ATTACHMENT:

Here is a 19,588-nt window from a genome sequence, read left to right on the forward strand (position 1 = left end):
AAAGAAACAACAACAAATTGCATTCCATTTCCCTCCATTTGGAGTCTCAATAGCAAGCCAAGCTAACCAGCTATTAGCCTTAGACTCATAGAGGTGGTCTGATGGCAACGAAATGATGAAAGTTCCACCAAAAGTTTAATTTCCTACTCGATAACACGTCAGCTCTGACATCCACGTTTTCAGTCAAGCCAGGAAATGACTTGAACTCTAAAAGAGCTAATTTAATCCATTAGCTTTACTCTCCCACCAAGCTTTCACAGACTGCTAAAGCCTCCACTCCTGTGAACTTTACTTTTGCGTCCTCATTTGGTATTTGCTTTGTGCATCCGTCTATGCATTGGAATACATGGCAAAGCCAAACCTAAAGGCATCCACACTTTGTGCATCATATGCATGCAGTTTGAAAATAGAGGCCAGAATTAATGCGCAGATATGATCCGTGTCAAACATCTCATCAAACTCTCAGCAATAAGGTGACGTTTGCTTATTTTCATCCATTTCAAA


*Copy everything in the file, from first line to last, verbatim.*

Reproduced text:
Here is a 19,588-nt window from a genome sequence, read left to right on the forward strand (position 1 = left end):
AAAGAAACAACAACAAATTGCATTCCATTTCCCTCCATTTGGAGTCTCAATAGCAAGCCAAGCTAACCAGCTATTAGCCTTAGACTCATAGAGGTGGTCTGATGGCAACGAAATGATGAAAGTTCCACCAAAAGTTTAATTTCCTACTCGATAACACGTCAGCTCTGACATCCACGTTTTCAGTCAAGCCAGGAAATGACTTGAACTCTAAAAGAGCTAATTTAATCCATTAGCTTTACTCTCCCACCAAGCTTTCACAGACTGCTAAAGCCTCCACTCCTGTGAACTTTACTTTTGCGTCCTCATTTGGTATTTGCTTTGTGCATCCGTCTATGCATTGGAATACATGGCAAAGCCAAACCTAAAGGCATCCACACTTTGTGCATCATATGCATGCAGTTTGAAAATAGAGGCCAGAATTAATGCGCAGATATGATCCGTGTCAAACATCTCATCAAACTCTCAGCAATAAGGTGACGTTTGCTTATTTTCATCCATTTCAAA